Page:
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Robert McNamara

Newspaper Sunday: Christmas Trees In the 1800s

By December 16, 2012

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Christmas trees started to become a widespread tradition in America in the 1840s, moving beyond German communities where the trees had been used for decades. It's probable that stories of Britain's Prince Albert making Christmas trees fashionable in British society had encouraged Americans to start bringing evergreens inside for the holiday.

In the 1840s and 1850s mentions of Christmas trees became more common in American newspapers. This week in Newspaper Sunday we look at some of those stories.

Note: The links below lead to excerpts from newspaper stories. On those pages, you can use the "persistent link" to view the entire page of the newspaper at the Chronicling America site of the Library of Congress.

  • New York Tribune, December 16, 1844: An advertisement for a new book, Kris Kringle's Christmas Tree, states "fashions change," and "Christmas trees are becoming more common than in former times."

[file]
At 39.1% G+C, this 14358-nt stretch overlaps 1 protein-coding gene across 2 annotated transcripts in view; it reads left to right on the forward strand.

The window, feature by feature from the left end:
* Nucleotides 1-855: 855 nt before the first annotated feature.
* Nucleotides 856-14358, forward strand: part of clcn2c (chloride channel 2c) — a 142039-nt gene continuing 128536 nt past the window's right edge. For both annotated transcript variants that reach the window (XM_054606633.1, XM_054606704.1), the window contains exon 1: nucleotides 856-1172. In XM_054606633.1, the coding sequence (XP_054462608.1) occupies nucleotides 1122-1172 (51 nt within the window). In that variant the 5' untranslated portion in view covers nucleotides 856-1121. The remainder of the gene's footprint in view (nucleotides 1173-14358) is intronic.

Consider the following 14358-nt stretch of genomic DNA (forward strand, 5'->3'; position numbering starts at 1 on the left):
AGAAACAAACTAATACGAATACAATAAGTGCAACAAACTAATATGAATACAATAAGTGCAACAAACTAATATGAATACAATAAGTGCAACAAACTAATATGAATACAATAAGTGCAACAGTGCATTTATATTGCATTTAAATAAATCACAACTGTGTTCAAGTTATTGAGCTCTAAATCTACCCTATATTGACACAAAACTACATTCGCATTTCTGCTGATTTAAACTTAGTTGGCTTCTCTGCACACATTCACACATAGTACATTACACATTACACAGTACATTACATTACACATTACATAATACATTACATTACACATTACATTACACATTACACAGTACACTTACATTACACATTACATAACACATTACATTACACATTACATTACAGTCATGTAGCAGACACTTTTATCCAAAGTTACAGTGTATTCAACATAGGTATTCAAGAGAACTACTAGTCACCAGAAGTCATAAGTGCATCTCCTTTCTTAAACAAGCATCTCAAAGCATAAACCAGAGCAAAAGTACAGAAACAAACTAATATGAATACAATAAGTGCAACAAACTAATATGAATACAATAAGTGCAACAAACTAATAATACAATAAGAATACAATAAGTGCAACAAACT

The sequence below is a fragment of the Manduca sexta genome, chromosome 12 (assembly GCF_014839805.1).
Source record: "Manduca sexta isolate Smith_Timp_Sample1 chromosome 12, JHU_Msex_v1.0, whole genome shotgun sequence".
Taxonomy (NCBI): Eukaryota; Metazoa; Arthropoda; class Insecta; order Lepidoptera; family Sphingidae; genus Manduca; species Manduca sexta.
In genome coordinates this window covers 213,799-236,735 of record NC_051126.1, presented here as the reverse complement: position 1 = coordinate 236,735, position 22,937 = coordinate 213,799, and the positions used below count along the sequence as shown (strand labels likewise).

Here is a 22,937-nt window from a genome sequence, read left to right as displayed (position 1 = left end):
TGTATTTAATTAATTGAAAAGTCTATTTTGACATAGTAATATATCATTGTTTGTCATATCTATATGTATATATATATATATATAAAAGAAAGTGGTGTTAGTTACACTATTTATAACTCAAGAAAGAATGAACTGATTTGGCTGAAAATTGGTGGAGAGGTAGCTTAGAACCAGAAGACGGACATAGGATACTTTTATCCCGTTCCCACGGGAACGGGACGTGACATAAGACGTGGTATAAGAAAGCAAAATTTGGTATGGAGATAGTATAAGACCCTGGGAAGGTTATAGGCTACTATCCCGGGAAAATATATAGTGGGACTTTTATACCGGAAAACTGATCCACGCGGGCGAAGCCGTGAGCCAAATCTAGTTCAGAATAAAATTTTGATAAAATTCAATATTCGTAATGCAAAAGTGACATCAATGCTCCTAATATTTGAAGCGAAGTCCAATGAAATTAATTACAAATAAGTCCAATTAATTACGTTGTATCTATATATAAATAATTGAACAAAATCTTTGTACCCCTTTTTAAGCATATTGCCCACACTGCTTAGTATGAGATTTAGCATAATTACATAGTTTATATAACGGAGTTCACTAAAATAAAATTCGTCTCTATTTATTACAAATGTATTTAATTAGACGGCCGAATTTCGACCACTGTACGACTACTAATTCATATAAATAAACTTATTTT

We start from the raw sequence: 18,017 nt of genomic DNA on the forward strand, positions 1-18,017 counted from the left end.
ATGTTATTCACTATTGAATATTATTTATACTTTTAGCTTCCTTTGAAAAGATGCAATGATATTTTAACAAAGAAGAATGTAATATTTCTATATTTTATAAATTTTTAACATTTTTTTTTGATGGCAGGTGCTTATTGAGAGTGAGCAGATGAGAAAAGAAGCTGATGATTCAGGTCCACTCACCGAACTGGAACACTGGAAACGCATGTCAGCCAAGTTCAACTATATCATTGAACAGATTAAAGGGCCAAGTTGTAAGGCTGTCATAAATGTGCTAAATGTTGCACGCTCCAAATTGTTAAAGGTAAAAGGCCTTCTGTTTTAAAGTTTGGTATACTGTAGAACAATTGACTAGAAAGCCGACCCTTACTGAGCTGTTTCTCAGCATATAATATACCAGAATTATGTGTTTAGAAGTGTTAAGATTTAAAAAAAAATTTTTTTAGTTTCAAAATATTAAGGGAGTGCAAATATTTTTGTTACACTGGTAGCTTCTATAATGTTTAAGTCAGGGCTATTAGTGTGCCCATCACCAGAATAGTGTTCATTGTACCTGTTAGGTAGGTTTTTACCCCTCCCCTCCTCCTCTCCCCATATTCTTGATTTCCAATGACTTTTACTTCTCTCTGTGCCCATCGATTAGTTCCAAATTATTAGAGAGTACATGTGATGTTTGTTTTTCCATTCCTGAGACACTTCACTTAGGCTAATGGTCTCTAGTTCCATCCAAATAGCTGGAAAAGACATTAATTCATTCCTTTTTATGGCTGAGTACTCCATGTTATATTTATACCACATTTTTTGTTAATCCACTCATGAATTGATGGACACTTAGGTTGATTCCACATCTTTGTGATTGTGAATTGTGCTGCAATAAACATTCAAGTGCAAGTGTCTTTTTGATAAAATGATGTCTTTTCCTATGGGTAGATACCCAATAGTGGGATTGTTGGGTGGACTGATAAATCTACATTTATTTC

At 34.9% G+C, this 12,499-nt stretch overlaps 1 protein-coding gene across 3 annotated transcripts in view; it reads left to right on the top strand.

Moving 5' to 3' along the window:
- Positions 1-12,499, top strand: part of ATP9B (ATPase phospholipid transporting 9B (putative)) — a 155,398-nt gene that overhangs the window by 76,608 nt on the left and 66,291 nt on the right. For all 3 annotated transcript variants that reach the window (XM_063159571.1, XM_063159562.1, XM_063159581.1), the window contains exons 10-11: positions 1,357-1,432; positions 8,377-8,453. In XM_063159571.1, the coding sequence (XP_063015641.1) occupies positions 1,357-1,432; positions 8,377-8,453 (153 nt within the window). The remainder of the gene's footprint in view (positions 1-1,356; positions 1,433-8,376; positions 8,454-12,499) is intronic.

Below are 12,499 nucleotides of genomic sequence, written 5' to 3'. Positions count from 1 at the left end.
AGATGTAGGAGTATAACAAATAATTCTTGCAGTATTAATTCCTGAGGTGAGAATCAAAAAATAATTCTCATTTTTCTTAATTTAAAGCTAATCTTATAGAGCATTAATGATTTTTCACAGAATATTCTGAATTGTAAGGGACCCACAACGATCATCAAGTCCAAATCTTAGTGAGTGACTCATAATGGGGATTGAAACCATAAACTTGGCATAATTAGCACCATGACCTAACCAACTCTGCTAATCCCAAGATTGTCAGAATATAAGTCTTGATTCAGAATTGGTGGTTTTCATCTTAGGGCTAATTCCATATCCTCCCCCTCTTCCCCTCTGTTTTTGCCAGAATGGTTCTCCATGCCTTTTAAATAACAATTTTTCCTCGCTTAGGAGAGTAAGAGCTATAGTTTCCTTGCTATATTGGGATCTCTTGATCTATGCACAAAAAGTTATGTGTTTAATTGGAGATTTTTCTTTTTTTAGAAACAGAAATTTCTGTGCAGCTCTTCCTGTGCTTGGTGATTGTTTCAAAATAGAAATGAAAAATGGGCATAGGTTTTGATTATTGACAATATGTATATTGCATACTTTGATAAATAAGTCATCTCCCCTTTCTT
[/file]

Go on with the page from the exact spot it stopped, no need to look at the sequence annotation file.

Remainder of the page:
• New York Tribune, December 25, 1844: In a plea for Christmas charity, Horace Greeley's newspaper referred to evergreen trees decorated with little tokens for children. The article stated, "We borrow the Christmas tree from Germany."
  • New York Tribune, December 26, 1855: A story headlined "Christmas In Austria" provided extensive details about Christmas trees and their role in European celebrations.
  • Sunbury American, January 5, 1856: A description of a party given for local children in Pennsylvania town described a Christmas tree decorated with "matzebaums," ornaments made of dough in a Pennsylvania Dutch tradition.

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Illustration: Early depiction of an American Christmas tree/Light & Horton Publishers, now in public domain


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